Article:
2) Falcon. It is worth to note MySQL official marketing never position MySQL as such per say (for obvious reasons) but it is indeed set as replacement for Innodb in many users mind. Visiting customers I often hear the question of when they should migrate to Falcon and which benefits they will get. I surely tell them it is too early to migrate and too early to say because Falcon is in aggressive development. Due to very different concepts both in terms of performance properties and transaction implementation details Falcon is unlikely to be easy drop-in replacement for Innodb but for certain applications especially newly designed ones it offers some attractive features. I however agree the lack of clustering by primary key support and not being able to use covering indexes means there is no way to get predictable data locality which is extremely important for large databases.

    3) Solid – this one is actually better positioned as “Innodb Replacement” as it has much more close architecture and applications may be easy to port if performance will be adequate. Solid also has clustering by primary key and unlike Innodb has key compression (one of major Innodb problems in my opinion). The problems with Solid based on listening their talk may be handling of long transactions (spilling bonsai tree to the disk may not be that efficient) and writing new pages to new locations which is likely to cause significant problems.

    Comparing Transactional storage engines though one need to take into account a lot of variables – how stable is engine and integration (the last thing you want is loosing your data – it is worse than crashes or wrong query results). Crash recovery reliability and speed, including rare cases such as partial page writes etc. This is where knowledge just will need to be accumulated.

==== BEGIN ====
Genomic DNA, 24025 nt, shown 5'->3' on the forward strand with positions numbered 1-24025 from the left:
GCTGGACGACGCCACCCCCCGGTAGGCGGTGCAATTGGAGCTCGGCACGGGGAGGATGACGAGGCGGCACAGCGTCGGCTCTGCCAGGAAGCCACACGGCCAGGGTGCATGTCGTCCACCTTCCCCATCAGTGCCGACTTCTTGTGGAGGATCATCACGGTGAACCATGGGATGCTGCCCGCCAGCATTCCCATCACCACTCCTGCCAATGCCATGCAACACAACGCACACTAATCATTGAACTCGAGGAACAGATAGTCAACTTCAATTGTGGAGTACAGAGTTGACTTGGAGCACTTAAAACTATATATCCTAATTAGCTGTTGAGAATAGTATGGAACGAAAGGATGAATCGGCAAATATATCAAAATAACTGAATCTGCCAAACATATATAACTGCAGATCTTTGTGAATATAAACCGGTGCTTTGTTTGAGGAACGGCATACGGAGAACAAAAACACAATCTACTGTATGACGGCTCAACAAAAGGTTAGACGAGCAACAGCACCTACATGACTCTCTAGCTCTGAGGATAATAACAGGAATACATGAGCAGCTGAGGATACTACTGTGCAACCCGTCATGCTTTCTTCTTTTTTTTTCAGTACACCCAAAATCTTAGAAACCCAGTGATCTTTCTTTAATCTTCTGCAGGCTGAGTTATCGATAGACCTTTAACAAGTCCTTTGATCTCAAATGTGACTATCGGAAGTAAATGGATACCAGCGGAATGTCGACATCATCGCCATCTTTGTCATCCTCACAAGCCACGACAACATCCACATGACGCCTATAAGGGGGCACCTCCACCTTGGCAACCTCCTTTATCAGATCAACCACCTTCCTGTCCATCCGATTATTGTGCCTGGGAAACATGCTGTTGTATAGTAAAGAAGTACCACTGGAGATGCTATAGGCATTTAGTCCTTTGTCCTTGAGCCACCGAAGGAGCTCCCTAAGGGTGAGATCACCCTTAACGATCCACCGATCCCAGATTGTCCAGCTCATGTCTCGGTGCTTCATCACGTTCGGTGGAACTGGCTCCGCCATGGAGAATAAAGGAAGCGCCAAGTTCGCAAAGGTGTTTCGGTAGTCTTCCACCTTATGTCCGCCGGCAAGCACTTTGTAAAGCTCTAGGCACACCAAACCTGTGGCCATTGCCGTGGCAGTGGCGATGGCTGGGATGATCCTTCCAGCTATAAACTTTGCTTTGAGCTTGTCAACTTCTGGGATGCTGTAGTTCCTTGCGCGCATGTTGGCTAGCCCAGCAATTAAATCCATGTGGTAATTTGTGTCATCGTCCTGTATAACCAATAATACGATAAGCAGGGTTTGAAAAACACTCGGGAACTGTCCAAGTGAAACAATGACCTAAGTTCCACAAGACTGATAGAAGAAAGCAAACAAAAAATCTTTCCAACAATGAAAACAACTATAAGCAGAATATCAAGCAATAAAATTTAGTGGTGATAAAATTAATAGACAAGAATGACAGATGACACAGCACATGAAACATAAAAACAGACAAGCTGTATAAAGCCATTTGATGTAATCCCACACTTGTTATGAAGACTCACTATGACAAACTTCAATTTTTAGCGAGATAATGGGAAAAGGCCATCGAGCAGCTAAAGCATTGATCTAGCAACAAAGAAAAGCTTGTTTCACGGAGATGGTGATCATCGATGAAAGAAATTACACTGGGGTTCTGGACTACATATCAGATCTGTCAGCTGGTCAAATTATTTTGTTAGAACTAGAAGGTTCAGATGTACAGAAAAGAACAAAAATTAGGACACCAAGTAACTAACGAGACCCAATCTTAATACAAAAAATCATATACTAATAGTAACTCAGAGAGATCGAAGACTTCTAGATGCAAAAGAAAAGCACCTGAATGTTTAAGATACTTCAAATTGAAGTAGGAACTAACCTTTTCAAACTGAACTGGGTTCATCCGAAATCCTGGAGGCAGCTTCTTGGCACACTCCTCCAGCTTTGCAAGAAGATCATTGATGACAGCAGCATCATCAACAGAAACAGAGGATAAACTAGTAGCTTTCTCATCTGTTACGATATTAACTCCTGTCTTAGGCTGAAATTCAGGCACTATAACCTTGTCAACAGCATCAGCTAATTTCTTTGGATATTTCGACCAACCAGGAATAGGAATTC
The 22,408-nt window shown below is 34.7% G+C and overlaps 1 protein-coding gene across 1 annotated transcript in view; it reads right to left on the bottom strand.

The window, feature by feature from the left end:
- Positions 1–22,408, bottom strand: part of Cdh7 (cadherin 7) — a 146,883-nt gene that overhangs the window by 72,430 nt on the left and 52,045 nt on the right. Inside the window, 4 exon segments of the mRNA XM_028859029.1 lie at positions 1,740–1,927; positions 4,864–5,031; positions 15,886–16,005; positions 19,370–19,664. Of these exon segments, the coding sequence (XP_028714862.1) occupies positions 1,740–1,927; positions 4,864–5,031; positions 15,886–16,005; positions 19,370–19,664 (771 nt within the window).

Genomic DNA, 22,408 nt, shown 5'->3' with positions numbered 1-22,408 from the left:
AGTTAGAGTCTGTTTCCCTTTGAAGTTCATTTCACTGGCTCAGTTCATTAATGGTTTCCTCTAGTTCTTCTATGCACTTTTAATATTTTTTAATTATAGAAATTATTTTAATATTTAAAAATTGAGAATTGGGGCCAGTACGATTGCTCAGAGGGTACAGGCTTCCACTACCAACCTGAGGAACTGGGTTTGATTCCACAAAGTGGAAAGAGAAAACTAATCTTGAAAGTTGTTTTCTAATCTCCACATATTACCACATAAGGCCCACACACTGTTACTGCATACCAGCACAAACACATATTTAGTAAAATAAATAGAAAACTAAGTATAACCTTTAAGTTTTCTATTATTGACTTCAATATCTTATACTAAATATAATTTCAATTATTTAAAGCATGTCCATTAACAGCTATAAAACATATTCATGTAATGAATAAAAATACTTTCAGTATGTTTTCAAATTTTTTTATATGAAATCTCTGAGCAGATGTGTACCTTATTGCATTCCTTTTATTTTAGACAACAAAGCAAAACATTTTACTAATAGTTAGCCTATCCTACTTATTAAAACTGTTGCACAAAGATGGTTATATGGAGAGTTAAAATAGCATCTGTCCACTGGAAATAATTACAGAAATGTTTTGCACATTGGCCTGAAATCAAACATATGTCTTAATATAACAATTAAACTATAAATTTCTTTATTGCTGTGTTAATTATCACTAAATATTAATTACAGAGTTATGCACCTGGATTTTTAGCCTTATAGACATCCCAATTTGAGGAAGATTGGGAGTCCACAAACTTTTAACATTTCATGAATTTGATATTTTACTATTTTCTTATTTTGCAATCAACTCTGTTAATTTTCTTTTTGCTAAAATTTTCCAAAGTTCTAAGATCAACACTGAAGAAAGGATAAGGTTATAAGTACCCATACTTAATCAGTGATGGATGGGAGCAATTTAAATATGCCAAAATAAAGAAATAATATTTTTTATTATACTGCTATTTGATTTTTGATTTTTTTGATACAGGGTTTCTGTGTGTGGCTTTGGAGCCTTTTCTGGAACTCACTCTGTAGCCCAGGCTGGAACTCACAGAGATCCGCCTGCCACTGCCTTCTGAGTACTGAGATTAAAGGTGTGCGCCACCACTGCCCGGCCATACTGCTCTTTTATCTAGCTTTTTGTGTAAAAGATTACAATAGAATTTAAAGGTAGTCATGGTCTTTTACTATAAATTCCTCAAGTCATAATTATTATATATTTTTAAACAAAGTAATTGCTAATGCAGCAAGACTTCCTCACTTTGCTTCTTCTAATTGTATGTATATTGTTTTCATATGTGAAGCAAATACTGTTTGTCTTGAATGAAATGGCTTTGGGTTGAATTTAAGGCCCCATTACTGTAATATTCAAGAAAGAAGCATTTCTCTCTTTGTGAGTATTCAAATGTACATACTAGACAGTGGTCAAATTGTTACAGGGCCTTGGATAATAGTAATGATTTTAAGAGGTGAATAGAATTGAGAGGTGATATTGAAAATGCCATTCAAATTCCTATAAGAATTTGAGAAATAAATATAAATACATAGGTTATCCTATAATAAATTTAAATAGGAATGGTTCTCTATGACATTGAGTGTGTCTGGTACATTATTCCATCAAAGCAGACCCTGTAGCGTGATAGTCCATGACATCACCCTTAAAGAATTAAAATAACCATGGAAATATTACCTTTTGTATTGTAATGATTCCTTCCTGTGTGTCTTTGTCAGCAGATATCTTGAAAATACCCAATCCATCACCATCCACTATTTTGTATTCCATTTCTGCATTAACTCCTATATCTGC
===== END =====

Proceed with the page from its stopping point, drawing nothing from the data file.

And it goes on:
It is worth noticing different storage engines and features have various levels of readiness, if as I understand ScaleDB is not publicly available yet. It is also worth noticing MySQL world is not free (as in beer) any more. Solids synchronous replication offering may be commercial only (It does not say on web site exactly yet) – NitroDB and Infobright are very special storage engines and not surprisingly commercial. Plus Infobright one is currently Windows only and ReadOnly (special loader-compressor must be used) as I understand.

    P.S For Planet MySQL users who may think why Peter is Commenting Peter – original post was made by Vadim – number of people write to MySQLPerformanceBlog these days but it is all showing up under Peter Zaitsev in planet MySQL.

  5. Ryan says:

    About clustered indexes. It seems to me that you could use innodb on tables where you rely on clustered index and give innodb a small buffer pool. If you’re mainly doing lookups on these tables by clustered index these don’t necessarily need to be in the buffer pool. If most of the accesses were going to be cache hits then you probably wouldn’t need the table clusted to begin with. Then for all other tables where you don’t need your data clustered you could use Falcon with a large page and row cache and benefit from the better use of memory (especially in the case of the row cache). If you could fit twice as many records in memory with falcon than innodb then you could see a large improvement in performance in most common cases where you’re disk bound on reads. At this point really falcon is a good year or two out before I would conser using it in a production environment though. Also I need to find out how well things would work in a mixed mode environment with some tables innodb and some falcon.